What Are the Signs of a Pregnant Cat? Although getting a cat can be a lot of fun for both of you, keeping track of when the cat is pregnant can also be challenging. This article will outline the symptoms and signs of a pregnant cat and help you figure out when it’s supposed to have her litter.
Are you wondering if your cat is pregnant? How do you know if your cat is pregnant?
There are a few signs that you can look for when wondering if your cat is pregnant because they occur during the cat’s gestation period. Knowing these signs will help you understand what’s happening with your cat.
Is my cat pregnant?
Usually, cat gestation lasts between 63 to 67 days, equating to 9 weeks. If you observe changes in your cat’s appearance, or behavior, such as gaining weight or sleeping more than usual, that could indicate cat pregnancy.
If you observe any behavioral changes in your cat, you should take it to the veterinarian immediately. But there are even more signs and symptoms that you should look for before bringing your cat to the vet.
Signs of a pregnant cat
What Are the Signs of a Pregnant Cat? The other pregnancy symptoms in cats include increased appetite, affectionate behavior, and nest building. Here are some of the other noticeable signs of a pregnant cat.
1. Heat Cycles Change
Cats often have heat cycles that last 10 to 14 days.
You may notice that during their heat cycles, your female cat will often be more affectionate, meow much louder than usual, groom herself more often, possibly lose her appetite, and mark her territory often. Your cat’s heat cycle will likely stop if she becomes pregnant.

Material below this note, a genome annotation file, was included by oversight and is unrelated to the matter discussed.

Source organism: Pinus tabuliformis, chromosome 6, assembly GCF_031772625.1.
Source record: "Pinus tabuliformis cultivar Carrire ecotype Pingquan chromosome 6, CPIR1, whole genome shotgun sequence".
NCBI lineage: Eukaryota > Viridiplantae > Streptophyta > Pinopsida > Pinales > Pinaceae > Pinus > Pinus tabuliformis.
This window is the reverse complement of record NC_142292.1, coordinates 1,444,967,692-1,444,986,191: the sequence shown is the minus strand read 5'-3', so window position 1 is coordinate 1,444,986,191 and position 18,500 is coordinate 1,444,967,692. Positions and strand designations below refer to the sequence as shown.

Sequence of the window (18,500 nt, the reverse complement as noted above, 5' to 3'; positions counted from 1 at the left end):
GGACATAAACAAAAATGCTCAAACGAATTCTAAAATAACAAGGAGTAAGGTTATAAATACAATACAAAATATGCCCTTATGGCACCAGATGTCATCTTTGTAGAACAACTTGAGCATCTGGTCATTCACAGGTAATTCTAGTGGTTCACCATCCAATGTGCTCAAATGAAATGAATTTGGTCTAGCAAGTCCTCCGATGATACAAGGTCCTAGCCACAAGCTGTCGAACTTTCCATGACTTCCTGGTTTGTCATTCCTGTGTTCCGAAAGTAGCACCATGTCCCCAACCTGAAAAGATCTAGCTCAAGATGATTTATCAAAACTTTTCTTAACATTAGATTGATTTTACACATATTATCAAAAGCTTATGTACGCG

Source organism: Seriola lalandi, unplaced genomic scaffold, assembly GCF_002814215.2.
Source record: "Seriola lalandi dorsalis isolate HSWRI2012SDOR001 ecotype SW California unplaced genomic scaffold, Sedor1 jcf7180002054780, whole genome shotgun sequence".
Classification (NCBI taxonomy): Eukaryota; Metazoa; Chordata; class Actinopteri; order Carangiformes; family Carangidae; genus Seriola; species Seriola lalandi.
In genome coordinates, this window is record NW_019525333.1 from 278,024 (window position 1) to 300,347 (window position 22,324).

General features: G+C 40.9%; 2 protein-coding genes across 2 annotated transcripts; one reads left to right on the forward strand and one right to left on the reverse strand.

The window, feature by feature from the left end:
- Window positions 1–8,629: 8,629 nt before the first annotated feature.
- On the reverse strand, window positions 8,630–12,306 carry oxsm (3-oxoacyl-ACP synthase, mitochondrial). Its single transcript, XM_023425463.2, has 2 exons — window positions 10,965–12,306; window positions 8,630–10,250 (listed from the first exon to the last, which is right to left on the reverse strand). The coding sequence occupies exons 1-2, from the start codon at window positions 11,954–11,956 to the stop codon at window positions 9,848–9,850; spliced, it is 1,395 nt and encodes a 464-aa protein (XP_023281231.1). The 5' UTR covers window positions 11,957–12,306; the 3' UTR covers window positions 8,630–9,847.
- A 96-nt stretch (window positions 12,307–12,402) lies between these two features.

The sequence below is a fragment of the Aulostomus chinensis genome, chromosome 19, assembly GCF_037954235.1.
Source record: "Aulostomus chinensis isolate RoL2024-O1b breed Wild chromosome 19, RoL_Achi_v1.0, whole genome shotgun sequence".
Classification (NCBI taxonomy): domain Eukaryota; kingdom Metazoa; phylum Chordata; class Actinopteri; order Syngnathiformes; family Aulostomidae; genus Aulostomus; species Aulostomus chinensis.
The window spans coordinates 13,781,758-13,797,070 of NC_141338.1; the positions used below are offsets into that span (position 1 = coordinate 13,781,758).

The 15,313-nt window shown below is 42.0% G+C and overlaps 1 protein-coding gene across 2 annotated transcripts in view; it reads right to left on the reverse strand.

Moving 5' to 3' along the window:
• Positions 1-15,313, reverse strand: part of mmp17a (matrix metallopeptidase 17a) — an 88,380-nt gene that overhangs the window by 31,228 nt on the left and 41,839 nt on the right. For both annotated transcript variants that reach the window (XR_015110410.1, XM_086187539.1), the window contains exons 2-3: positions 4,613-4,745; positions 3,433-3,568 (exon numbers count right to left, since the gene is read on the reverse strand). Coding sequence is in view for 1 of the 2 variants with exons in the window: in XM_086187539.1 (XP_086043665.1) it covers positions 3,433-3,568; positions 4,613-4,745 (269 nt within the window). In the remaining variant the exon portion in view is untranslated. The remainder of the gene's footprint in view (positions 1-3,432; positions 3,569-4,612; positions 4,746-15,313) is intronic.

2. Female Cat’s Weight gain
The average female cat gains two to four pounds of body weight during pregnancy. Make sure you keep track of your pet’s weight and note any fluctuations.
3. Increased appetite in Female Cats
During pregnancy, your cat will eat more than she needs for herself. Your cat will eat more food and more frequently when pregnant, so changes in eating habits indicate pregnancy.
4. Nesting Behavior in Female Cats
In preparation for giving birth to her litter, your cat will seek out quiet, secluded spots. In addition, she may become more territorial with other animals if they infringe upon her space.
5. Increased sleep patterns in Cat’s
During pregnancy, your cat will spend more time sleeping. If you see your cat napping more often during the day, she might be pregnant.
6. Cat’s Swollen abdomen
Your cat’s belly will start to swell around the halfway point of the gestation period. During pregnancy, the stomach will swell starting about five weeks before birth, so a swollen belly could indicate that your pet is pregnant.
7. Female Cat Vomiting
Your cat can experience morning sickness in the same way as a pregnant woman. Vomiting can also be an early sign of your cat’s pregnancy. However, if the vomiting continues and no other pregnancy symptoms appear, take your cat to the veterinarian as soon as possible.
8. More Affectionate
You may notice your furry friend is seeking your attention more often during pregnancy due to hormonal and neurological changes. Such an increase in affectionate behavior can indicate pregnancy.
9. Positive Ultrasound
The best way to find out if your cat is pregnant is to have her ultrasound by a veterinarian. A veterinarian can perform ultrasounds even before your cat is pregnant. A vet can also perform an abdominal exam and X-rays to determine how many kittens your cat carries in pregnancy.
10. More Reclusive During Pregnancy in Cats
During your cat’s pregnancy, increased affection is a common sign. However, your cat may become more withdrawn as the pregnancy progresses. Your cat might be more inclined to hide or isolate herself in her nesting area during the week leading up to delivery. Cats can skip this phase and remain affectionate and clingy towards their humans.
You may notice that your cat is restless 24 to 48 hours before delivery. Her behaviors include pacing back and forth, hovering around her nesting area, acting fidgety, and generally showing discomfort.